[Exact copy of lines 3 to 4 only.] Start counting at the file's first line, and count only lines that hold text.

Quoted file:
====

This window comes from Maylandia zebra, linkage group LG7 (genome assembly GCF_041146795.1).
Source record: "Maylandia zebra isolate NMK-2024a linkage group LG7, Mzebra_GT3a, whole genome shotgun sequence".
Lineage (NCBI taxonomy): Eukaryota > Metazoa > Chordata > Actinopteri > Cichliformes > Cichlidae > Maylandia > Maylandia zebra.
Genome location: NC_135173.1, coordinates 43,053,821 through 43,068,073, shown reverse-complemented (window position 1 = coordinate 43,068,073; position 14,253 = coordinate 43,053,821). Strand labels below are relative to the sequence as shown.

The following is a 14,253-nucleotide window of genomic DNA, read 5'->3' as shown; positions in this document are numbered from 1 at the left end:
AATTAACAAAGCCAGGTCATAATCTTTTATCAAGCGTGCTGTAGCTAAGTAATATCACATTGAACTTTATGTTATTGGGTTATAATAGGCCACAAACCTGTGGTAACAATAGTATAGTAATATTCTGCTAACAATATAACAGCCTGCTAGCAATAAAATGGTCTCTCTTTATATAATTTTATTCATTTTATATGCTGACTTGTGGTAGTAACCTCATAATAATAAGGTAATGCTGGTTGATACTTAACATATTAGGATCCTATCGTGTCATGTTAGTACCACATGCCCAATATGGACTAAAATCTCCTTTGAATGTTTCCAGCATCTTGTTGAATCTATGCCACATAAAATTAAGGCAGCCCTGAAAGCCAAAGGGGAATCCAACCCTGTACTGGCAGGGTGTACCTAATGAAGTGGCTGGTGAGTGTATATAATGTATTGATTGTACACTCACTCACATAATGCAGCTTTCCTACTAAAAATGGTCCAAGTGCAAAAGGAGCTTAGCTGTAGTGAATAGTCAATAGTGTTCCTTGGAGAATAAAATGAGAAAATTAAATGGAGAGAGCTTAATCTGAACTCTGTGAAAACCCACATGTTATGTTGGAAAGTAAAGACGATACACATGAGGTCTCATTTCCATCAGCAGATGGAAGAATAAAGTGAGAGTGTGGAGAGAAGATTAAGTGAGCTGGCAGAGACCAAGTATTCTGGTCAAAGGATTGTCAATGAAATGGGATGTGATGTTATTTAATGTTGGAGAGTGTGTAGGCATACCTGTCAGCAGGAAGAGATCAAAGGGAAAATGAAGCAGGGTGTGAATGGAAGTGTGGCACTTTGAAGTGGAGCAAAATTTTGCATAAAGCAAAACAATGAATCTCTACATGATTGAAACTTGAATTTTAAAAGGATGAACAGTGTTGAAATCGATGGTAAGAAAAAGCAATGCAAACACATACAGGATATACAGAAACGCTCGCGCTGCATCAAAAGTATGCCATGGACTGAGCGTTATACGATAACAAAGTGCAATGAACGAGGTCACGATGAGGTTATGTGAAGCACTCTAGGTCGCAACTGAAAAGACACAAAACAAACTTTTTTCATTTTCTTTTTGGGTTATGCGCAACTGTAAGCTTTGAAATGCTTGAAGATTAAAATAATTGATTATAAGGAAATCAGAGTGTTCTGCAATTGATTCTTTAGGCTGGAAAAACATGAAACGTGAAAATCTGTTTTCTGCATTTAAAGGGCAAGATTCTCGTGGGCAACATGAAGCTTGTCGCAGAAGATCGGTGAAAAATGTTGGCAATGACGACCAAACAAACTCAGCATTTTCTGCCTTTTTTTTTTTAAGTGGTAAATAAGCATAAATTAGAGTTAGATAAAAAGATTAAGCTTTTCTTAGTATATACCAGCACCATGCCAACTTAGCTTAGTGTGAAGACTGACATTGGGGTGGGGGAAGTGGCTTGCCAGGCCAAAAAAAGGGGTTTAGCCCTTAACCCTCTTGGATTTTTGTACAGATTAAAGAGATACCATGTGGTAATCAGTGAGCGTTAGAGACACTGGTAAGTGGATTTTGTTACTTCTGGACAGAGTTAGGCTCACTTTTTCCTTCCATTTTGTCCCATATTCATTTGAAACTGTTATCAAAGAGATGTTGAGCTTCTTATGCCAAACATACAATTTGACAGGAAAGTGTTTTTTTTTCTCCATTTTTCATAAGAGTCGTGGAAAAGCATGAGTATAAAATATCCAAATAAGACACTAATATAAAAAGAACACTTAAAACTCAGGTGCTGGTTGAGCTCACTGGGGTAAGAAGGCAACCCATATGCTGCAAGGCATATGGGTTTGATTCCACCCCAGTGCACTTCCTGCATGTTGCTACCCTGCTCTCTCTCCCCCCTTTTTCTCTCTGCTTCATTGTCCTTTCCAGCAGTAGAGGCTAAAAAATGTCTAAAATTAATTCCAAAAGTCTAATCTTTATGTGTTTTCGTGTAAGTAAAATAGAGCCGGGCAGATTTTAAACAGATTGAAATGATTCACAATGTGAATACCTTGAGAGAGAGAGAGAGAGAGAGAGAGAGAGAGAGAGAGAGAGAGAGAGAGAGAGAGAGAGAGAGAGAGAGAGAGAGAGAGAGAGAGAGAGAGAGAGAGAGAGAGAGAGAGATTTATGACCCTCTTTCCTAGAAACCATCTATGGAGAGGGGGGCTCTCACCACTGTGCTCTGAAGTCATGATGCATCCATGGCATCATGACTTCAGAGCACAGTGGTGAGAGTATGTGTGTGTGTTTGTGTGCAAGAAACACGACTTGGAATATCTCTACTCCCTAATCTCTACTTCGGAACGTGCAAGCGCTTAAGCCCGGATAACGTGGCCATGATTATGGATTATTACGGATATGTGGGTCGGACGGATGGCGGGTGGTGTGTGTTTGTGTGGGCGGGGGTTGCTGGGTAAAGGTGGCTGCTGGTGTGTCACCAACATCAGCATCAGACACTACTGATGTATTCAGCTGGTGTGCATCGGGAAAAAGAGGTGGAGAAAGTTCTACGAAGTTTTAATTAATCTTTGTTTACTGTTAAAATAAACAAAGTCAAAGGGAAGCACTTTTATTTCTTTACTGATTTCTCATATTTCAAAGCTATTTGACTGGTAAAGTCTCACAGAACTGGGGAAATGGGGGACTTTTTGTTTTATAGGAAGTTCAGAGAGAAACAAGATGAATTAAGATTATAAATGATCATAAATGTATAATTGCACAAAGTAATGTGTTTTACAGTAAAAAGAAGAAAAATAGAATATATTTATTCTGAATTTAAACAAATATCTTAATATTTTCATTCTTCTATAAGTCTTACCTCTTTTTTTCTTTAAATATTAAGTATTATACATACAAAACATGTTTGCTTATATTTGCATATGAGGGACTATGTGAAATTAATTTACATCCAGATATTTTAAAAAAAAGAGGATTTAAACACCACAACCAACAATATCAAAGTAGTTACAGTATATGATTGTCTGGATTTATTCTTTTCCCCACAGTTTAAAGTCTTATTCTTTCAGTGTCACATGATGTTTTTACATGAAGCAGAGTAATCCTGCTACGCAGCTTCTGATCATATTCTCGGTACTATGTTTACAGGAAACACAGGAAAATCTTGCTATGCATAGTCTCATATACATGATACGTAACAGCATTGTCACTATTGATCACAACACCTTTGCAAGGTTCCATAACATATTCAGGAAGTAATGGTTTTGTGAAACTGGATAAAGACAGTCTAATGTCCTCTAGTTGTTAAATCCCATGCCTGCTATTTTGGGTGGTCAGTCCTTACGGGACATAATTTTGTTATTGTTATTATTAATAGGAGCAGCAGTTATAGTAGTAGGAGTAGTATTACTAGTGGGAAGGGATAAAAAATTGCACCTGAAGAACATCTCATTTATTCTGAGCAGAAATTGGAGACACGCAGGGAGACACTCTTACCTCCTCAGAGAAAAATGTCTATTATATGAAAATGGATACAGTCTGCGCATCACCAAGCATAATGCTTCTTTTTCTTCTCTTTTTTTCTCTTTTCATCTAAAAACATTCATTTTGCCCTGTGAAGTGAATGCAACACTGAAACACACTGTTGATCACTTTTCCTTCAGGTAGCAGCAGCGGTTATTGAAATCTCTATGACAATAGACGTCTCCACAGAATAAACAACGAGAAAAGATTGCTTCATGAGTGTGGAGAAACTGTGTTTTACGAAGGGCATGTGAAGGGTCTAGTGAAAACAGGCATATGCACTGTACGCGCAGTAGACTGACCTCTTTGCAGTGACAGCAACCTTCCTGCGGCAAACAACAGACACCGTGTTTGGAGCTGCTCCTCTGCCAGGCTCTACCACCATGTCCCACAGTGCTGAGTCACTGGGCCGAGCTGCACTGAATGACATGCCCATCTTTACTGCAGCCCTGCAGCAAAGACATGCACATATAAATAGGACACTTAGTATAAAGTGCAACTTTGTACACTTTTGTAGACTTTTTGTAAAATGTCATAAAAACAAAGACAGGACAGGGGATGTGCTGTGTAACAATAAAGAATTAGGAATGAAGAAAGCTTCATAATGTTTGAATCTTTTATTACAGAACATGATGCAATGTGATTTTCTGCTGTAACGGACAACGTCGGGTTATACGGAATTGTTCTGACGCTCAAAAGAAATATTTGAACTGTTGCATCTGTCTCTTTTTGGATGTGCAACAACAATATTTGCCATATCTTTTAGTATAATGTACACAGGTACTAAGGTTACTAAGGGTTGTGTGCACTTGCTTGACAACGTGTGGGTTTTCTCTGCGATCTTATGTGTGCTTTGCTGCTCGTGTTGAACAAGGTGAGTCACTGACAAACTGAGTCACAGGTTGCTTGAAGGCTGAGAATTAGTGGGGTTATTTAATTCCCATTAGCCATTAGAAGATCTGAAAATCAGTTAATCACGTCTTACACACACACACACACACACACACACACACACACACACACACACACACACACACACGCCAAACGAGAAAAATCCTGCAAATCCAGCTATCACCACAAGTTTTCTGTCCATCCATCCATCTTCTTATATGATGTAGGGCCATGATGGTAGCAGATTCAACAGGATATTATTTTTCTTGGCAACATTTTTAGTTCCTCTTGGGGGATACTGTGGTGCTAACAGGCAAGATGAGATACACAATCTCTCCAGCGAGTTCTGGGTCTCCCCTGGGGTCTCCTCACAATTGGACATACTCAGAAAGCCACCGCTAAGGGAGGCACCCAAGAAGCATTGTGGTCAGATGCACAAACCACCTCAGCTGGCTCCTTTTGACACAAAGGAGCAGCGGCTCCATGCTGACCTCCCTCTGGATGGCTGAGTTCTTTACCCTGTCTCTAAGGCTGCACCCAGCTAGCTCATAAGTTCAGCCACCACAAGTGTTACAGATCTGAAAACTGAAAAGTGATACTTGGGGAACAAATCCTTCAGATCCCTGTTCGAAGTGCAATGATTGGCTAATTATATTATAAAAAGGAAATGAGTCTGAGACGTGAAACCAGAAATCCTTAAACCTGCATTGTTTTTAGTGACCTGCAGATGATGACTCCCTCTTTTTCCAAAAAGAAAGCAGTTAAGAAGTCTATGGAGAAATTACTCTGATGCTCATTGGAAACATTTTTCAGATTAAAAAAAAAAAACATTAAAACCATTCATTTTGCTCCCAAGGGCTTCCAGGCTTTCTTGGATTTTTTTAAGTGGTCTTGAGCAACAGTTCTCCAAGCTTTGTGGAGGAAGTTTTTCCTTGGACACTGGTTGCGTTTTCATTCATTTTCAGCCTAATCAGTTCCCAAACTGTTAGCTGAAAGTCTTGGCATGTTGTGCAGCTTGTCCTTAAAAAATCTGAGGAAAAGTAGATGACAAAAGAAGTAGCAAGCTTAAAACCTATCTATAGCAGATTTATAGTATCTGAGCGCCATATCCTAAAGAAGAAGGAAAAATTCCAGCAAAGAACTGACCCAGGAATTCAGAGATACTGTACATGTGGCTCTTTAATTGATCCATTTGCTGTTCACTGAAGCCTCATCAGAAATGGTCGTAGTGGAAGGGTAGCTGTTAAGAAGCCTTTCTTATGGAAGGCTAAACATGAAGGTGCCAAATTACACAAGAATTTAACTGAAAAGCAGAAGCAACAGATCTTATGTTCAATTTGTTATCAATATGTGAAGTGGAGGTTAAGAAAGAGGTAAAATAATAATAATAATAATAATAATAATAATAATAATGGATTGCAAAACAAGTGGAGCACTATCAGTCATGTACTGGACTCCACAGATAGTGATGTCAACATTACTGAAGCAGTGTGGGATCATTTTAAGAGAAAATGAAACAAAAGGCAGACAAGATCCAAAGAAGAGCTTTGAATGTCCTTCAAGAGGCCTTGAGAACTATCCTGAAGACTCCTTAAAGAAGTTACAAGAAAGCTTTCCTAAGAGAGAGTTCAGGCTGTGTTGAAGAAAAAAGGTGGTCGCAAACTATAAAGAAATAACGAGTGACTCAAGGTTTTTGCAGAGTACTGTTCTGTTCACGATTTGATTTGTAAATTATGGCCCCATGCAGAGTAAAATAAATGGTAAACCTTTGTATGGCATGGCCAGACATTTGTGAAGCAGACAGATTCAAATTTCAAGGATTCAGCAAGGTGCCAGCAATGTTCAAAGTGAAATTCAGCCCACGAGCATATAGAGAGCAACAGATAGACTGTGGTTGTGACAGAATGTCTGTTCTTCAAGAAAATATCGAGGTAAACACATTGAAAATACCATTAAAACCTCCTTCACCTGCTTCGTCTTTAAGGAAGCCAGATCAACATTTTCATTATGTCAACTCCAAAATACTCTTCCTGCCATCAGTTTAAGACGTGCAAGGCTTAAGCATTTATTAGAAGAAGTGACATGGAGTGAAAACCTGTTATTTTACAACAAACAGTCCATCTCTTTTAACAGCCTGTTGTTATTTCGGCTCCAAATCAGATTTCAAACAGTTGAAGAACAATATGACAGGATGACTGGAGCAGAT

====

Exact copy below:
Lineage (NCBI taxonomy): Eukaryota > Metazoa > Chordata > Actinopteri > Cichliformes > Cichlidae > Maylandia > Maylandia zebra.
Genome location: NC_135173.1, coordinates 43,053,821 through 43,068,073, shown reverse-complemented (window position 1 = coordinate 43,068,073; position 14,253 = coordinate 43,053,821). Strand labels below are relative to the sequence as shown.